Monday, April 21, 2014
The Lost Highway: Superb TVO Documentary
Depressed about the current state of Canadian TV?
May I suggest as a quick pick-me-up the beautifully realized new TVOntario documentary The Lost Highway premiering on TVO Wednesday April 23 at 9 p.m?
The fact it is so good just doesn't surprise me at all.
That's because it's the work of veteran documentary film makers Derreck Roemer and Neil Graham who won the Gemini for direction for their last documentary Last Call At The Gladstone Hotel.
"We were lucky then in hooking into a narrative that unfolded in a special way," Graham (or is it Roemer) is saying --I interviewed the partners on the telephone and couldn't always distinguish between the two --they sometimes finish each other's sentences.
In Last Call they documented an attempt to transform the aging Victorian relic Toronto's Gladstone Hotel which turned out to be so thorough all the former tenants of the upper floors could no longer afford to live there.
In Lost Highway they examine nostalgically a part of an iconic Ontario highway --Highway Seven --that has deteriorated with the decades and is now a seldom travelled backwater.
They claim they're lucky again but both times it's far more than luck.
Roemer and Graham have a knack of latching onto true characters who first surprise us with their sheer individuality and then cause us to be concerned about their future.
I know a lot about Highway 7 having spent summers in the Havelock-Marmora area in the Fifties when it was an extremely busy and bustling through fare from Toronto to Peterborough to Smith's Falls to Ottawa.
"No more," says Graham.
For one thing travellng habits have changed and an outing these days to the nation's capital might take the average family along the 401 to Kingston and then up to Ottawa.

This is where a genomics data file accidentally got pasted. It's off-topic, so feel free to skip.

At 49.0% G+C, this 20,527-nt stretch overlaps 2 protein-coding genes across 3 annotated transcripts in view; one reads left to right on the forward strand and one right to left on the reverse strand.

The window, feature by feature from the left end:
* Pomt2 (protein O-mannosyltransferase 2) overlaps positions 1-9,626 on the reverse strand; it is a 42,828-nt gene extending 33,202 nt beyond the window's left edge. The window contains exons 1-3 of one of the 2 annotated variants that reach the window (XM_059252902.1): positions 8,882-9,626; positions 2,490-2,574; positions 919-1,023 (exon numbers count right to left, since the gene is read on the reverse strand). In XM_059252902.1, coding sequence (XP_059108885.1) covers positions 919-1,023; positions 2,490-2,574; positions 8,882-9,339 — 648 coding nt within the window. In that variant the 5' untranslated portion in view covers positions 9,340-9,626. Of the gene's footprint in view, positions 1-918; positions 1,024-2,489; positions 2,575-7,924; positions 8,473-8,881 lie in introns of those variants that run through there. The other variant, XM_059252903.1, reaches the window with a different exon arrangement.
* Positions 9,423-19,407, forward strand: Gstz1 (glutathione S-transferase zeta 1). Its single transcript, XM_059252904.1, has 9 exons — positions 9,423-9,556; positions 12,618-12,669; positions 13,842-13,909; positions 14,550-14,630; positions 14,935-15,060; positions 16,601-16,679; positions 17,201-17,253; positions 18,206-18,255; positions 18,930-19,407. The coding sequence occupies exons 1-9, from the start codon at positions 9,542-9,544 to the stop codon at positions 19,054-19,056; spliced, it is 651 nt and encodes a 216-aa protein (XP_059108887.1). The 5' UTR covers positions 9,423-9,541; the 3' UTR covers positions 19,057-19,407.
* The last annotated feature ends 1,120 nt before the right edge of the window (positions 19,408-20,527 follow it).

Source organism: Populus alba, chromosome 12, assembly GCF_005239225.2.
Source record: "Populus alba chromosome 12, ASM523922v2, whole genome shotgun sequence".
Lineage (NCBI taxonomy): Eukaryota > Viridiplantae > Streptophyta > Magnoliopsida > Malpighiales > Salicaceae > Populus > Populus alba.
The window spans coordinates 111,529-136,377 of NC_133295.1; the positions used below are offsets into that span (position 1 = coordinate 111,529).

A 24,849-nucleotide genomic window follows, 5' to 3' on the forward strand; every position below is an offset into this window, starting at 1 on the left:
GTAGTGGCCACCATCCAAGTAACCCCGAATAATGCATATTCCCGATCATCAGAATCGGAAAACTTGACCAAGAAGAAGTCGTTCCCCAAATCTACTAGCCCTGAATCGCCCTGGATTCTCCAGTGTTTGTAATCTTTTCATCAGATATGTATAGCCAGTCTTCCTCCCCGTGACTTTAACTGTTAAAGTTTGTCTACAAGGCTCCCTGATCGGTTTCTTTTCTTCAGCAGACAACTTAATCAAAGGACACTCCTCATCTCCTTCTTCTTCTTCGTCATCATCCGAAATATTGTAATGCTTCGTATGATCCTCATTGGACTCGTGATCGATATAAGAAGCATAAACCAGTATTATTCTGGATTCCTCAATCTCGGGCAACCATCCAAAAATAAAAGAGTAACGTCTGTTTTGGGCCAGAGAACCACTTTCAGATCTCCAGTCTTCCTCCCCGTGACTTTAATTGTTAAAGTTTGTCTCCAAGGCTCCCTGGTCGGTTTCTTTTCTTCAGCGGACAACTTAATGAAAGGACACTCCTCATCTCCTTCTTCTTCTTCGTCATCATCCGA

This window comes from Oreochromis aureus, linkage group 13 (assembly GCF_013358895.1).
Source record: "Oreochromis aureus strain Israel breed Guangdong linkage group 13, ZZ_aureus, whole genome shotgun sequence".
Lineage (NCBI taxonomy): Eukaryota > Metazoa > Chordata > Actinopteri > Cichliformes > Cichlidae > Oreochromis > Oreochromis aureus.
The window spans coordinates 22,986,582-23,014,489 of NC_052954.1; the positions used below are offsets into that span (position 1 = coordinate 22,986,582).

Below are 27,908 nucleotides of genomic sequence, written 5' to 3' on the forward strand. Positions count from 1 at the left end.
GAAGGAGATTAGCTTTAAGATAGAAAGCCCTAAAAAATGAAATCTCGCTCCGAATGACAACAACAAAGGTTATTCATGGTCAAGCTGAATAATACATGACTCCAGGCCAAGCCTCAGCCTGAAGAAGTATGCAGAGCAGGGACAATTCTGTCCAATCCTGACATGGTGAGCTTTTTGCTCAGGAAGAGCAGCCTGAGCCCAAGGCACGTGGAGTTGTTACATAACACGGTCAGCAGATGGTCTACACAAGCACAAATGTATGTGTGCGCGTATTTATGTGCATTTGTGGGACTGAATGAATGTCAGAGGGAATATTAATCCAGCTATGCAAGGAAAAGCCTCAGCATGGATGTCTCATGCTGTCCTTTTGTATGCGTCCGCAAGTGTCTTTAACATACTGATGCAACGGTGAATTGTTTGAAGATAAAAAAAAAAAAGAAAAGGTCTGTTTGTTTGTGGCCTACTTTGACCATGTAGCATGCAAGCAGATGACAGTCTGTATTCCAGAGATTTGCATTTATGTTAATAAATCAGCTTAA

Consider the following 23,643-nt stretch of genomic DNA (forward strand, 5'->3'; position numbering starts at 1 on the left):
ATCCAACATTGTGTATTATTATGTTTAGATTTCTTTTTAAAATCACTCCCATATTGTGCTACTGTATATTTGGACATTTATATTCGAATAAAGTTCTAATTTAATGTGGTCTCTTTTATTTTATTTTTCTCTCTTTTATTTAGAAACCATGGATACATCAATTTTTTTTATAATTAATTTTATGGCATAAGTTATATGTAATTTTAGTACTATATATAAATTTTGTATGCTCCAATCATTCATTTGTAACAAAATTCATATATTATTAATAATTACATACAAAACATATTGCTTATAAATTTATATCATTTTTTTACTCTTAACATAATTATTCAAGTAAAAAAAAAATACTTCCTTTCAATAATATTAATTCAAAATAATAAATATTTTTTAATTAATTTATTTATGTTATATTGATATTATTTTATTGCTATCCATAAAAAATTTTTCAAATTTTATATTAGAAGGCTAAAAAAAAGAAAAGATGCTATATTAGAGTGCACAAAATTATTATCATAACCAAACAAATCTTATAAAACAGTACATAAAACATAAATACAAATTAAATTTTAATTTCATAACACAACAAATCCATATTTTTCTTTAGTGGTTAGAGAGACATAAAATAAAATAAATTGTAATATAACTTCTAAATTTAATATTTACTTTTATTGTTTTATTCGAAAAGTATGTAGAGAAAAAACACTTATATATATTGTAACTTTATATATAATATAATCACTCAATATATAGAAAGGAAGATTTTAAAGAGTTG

So Highway 7 has been depopulated into dilapidated motels that seem right out of Psycho and deserted farm houses that speak of another era.
Everything changes seems to be the moral of this story and to illustrate it Roemer and Graham have found some deliciously odd ball characters along the route.
There's the nostalgic senior Howard Gibbs who is never short of words.
His family (beginning with his father) have owned Gibbs Gasoline for 80 years. In the early days the big oil companies vied to build gas stations and install state-of-the-art pumps.
These days Gibbs gas needs a new lining in the underground tank before it can re-open for business.
And most drivers these days prefer traveling from Peterborough to Ottawa without a break.
Gibbs is the ex-warden of Frontenac county, a melancholiac at heart as he talks about a way of life that has vanished.
Daughter Melanie is trying to revive the station but wife Hope is never seen --she's moved out to nurse a neighbor--and it seems like she'll never return..
"We wanted to interview her but she declines," Roemer says.
At one point Howard goes missing for days. Suicide? Murder? Melanie says he went away with another woman.
Neighbors David Draski and wife Linda Tremblay have their own set of challenges as they try to repair a crumbling farmhouse into an elegant bed and breakfast called Nomad's Rest.
Arden's last remaining retailer (profiled here) is batik artist Sarah Hale who closes down for the winter because business is so scarce.
The village actually has a name --Arden -- it used to be a bustling center of the logging industry with three general storers all of which have closed. The few villagers left prefer shopping these days in the larger town of Madoc.
The Lost Highway has that great capacity to surprise. One ends up caring about these great individuals and wanting them not merely to survive but flourish.
And because Lost Highway runs on TVO Roemer and Graham have an elongated 58 minutes to tell their story (CBC documentaries run 44 minutes).
A story this well made deserves to be savored --here is Canadiana at its best.
THE LOST HIGHWAY PREMIERES ON TVONTARIO WEDNESDAY APRIL 23 AT 9 P.M. (REPEATED AT MIDNIGHT AND SUNDAY APRIL 27 AT 11 P.M.)
MY RATING: ****.